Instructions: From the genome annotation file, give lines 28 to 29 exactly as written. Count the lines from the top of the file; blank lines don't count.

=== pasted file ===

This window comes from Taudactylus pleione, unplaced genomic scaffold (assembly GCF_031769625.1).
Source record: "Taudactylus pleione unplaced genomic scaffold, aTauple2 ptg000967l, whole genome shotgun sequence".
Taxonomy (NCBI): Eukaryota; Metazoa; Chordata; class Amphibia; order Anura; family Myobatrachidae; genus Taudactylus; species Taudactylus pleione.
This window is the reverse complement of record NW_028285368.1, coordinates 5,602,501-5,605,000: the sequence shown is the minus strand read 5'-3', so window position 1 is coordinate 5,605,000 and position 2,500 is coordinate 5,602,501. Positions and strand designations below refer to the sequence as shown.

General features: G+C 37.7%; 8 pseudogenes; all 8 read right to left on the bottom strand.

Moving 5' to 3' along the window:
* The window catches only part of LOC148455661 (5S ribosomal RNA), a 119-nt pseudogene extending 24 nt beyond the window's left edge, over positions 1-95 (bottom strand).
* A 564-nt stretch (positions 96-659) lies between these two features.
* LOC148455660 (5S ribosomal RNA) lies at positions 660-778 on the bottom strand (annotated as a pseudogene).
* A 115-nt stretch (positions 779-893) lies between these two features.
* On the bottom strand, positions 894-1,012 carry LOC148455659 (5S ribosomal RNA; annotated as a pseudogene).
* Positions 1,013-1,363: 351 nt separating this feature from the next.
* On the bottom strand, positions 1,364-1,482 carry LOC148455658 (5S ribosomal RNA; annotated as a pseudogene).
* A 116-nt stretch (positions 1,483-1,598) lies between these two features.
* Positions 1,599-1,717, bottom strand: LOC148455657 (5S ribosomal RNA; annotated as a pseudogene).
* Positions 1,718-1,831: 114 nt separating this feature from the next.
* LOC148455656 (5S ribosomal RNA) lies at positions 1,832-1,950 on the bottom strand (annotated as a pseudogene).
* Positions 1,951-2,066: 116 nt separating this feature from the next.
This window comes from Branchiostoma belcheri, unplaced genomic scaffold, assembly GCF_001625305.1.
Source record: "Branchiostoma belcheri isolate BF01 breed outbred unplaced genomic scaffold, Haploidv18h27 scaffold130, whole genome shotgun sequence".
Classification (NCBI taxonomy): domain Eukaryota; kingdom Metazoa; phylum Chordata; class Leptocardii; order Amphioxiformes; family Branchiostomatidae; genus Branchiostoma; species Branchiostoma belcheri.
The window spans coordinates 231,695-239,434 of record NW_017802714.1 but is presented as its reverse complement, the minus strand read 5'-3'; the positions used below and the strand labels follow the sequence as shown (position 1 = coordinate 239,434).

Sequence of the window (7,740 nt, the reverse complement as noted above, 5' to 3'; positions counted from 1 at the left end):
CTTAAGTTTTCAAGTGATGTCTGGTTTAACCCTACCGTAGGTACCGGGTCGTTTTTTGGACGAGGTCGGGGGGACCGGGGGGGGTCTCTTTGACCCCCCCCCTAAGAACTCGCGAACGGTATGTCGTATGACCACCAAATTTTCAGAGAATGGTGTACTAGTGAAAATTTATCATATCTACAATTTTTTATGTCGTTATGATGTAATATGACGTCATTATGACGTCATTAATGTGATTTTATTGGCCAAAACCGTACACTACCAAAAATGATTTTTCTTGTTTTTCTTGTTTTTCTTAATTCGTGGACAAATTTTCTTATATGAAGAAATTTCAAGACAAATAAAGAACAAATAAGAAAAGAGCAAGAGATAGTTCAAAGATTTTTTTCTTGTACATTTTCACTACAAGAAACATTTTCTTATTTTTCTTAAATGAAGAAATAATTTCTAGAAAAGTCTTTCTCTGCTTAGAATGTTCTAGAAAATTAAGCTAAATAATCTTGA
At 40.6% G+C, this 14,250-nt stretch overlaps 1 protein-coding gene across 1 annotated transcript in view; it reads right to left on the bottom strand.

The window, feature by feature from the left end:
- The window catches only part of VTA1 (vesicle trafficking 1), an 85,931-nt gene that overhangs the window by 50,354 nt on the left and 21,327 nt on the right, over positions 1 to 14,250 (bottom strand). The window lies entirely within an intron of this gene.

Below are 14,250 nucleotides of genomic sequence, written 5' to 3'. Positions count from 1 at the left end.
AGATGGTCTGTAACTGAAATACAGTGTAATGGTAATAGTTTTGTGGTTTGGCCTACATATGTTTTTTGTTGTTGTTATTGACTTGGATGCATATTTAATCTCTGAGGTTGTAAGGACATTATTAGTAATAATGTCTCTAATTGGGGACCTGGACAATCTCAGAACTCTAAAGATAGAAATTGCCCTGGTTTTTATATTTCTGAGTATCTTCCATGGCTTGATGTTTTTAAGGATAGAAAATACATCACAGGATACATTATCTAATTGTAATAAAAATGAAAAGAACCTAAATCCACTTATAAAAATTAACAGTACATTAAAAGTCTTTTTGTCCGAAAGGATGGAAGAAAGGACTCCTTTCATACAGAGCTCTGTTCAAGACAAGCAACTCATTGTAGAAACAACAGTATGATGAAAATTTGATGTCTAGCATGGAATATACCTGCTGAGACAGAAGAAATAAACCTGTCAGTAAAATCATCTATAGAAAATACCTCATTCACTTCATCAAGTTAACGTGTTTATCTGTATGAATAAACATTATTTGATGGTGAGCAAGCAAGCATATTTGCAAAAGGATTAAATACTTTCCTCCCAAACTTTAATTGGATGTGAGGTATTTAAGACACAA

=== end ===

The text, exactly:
Below are 14,250 nucleotides of genomic sequence, written 5' to 3'. Positions count from 1 at the left end.
AGATGGTCTGTAACTGAAATACAGTGTAATGGTAATAGTTTTGTGGTTTGGCCTACATATGTTTTTTGTTGTTGTTATTGACTTGGATGCATATTTAATCTCTGAGGTTGTAAGGACATTATTAGTAATAATGTCTCTAATTGGGGACCTGGACAATCTCAGAACTCTAAAGATAGAAATTGCCCTGGTTTTTATATTTCTGAGTATCTTCCATGGCTTGATGTTTTTAAGGATAGAAAATACATCACAGGATACATTATCTAATTGTAATAAAAATGAAAAGAACCTAAATCCACTTATAAAAATTAACAGTACATTAAAAGTCTTTTTGTCCGAAAGGATGGAAGAAAGGACTCCTTTCATACAGAGCTCTGTTCAAGACAAGCAACTCATTGTAGAAACAACAGTATGATGAAAATTTGATGTCTAGCATGGAATATACCTGCTGAGACAGAAGAAATAAACCTGTCAGTAAAATCATCTATAGAAAATACCTCATTCACTTCATCAAGTTAACGTGTTTATCTGTATGAATAAACATTATTTGATGGTGAGCAAGCAAGCATATTTGCAAAAGGATTAAATACTTTCCTCCCAAACTTTAATTGGATGTGAGGTATTTAAGACACAA